Minneapolis Black Lives Matter Protesters Shut Down Highway To Protest The Shooting Of Jamar Clark
Black Lives Matter activists have been protesting furiously since early Sunday morning, after news broke of the shooting of 24-year-old Jamar Clark by Minneapolis Police Department officers. And on Monday night, they delivered their message in a way that the public simply couldn't ignore. Protesters shut down Interstate 94 in Minneapolis for hours — an act of civil disobedience which reportedly resulted in 51 arrests, eight of them juveniles.
Blocking freeways is not a new concept, and anti-police-violence activists have done this sort of thing before. Late last year, protesters successfully shut down Interstate 80 in Berkeley, California for a number of hours, resulting in 150 arrests. Some critics complain about how these sorts of actions inconvenience everyday people who're not themselves responsible for the conditions being protested. From the perspective of an activist, however, that's precisely where the power lies. Jamming up traffic because people of your race are disproportionately killed by police officers isn't just a request for attention; it's a demand.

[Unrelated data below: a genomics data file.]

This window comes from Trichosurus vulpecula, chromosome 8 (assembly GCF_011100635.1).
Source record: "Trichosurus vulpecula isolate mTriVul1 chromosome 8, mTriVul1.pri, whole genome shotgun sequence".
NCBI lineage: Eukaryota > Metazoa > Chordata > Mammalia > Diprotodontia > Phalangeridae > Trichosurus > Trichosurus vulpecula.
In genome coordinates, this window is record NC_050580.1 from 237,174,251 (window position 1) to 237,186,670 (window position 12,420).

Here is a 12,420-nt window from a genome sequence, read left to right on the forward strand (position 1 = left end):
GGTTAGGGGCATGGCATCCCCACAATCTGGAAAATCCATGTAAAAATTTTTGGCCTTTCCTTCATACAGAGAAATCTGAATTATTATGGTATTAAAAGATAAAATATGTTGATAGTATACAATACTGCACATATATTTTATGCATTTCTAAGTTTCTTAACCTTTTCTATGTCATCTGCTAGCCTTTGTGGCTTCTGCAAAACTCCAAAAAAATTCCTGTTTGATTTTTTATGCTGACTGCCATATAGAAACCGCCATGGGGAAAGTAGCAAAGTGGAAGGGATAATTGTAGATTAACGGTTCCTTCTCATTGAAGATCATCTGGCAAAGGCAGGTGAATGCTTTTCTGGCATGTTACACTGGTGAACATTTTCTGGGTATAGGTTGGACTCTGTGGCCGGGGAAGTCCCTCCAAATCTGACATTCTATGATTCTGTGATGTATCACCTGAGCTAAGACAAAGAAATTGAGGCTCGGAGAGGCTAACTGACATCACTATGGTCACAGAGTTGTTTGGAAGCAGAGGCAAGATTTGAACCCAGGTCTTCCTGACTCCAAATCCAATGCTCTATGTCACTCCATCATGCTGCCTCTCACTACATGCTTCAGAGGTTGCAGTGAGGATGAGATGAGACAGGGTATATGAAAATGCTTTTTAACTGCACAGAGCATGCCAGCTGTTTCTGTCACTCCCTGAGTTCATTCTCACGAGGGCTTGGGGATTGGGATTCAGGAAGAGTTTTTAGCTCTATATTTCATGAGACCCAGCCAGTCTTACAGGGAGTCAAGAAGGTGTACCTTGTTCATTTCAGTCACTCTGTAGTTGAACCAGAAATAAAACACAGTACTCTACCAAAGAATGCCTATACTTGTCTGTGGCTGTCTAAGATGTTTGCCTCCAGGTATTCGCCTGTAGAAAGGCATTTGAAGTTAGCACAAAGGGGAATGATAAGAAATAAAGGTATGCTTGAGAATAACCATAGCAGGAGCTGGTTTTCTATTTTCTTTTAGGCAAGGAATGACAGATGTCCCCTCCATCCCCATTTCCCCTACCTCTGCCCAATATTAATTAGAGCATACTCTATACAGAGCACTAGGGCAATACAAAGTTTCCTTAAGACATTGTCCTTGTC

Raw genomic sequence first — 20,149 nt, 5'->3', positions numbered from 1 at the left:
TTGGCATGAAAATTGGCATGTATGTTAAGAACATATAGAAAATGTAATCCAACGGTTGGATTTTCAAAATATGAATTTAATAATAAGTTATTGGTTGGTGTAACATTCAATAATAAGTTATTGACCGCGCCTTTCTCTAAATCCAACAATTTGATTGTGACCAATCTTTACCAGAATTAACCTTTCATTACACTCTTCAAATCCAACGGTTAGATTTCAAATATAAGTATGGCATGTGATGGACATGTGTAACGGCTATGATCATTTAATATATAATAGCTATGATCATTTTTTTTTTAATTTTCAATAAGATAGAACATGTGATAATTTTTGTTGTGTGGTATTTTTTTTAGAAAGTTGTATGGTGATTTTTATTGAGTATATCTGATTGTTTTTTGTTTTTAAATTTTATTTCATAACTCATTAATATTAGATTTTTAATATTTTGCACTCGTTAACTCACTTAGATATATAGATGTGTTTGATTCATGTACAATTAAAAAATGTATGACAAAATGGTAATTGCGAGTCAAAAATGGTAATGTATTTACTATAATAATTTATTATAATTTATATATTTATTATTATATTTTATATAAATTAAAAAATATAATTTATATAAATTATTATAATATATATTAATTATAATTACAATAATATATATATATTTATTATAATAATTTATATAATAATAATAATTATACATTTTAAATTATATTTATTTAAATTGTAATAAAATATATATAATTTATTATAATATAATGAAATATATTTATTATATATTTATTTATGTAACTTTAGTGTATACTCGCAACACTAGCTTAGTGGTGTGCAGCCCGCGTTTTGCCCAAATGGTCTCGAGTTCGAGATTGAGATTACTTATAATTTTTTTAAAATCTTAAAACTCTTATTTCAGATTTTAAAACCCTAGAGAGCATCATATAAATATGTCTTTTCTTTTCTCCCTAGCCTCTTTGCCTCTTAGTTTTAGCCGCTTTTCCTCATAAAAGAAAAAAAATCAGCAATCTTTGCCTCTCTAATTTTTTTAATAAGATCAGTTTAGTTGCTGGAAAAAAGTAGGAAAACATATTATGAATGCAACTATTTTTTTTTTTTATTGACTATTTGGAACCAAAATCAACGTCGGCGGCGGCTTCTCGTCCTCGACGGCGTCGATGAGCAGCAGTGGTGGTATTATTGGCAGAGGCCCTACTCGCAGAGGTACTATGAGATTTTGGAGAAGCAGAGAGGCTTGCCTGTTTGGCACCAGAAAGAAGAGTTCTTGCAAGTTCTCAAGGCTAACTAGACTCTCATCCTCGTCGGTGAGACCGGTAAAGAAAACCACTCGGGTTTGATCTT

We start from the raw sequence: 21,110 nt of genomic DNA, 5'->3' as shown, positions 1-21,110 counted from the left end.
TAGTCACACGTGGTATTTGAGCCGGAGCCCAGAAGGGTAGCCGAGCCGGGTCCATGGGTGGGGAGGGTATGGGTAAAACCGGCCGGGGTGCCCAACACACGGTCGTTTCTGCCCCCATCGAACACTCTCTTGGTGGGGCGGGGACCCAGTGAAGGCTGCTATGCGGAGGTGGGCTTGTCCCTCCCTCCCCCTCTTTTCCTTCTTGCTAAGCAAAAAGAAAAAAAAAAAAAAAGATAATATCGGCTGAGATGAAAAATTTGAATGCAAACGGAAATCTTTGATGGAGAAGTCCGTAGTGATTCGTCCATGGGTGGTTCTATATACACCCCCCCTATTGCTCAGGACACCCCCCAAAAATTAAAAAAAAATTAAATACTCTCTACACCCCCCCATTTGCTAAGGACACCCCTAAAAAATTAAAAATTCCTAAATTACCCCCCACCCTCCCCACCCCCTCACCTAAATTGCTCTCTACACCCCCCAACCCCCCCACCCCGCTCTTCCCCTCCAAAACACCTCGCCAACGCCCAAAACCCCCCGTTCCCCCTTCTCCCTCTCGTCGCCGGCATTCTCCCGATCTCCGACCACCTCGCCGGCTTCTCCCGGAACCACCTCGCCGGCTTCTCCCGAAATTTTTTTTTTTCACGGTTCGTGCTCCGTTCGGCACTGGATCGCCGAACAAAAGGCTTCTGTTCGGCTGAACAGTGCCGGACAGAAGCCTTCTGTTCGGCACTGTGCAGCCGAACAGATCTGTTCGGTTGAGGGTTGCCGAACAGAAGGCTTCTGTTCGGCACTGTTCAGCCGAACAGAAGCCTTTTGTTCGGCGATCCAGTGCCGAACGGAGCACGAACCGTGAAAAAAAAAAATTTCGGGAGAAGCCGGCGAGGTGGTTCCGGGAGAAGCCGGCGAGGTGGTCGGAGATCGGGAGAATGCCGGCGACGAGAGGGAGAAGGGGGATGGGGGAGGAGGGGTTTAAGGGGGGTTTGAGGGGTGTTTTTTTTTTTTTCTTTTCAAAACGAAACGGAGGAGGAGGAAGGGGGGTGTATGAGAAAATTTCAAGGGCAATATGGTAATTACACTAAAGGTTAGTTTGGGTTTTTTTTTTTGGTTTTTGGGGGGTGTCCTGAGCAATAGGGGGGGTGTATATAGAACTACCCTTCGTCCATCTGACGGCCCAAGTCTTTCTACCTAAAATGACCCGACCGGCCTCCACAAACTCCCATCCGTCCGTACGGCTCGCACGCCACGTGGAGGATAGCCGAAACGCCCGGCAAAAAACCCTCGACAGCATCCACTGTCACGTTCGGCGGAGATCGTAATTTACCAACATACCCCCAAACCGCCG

Such acts force average, otherwise-disinterested people to take note by stripping them of their everyday, assumed conveniences. And on Monday night, that's precisely what Minnesota-based Black Lives Matter activists achieved. According to CBS News, they were blocking the freeway at the same time that Clark was taken off life support, resulting in his death.
In this instance, the protesters have three core demands: a federal investigation, the names of the officers involved in the shooting, and the release of any available video of the incident. On the federal investigation part, the gears appear to be turning. But the identities of the officers still aren't known, and no video has yet been released. Minneapolis police chief Janee Harteau has stated that the officers were not wearing body cameras, but she hasn't addressed the existence of any other possible footage, whether from dashboard cameras or otherwise. Bustle has reached out to the Minneapolis Police Department and the Minnesota BCA for comment.
The Minneapolis Police Department has claimed that Clark was an assault suspect who was shot during a struggle with officers due to his interfering with paramedics trying to tend to his girlfriend, whom they've said was his victim. Conversely, protesters and police violence critics (bolstered by witness accounts) have alleged that Clark was handcuffed at the time he was shot. Police have disputed those accounts.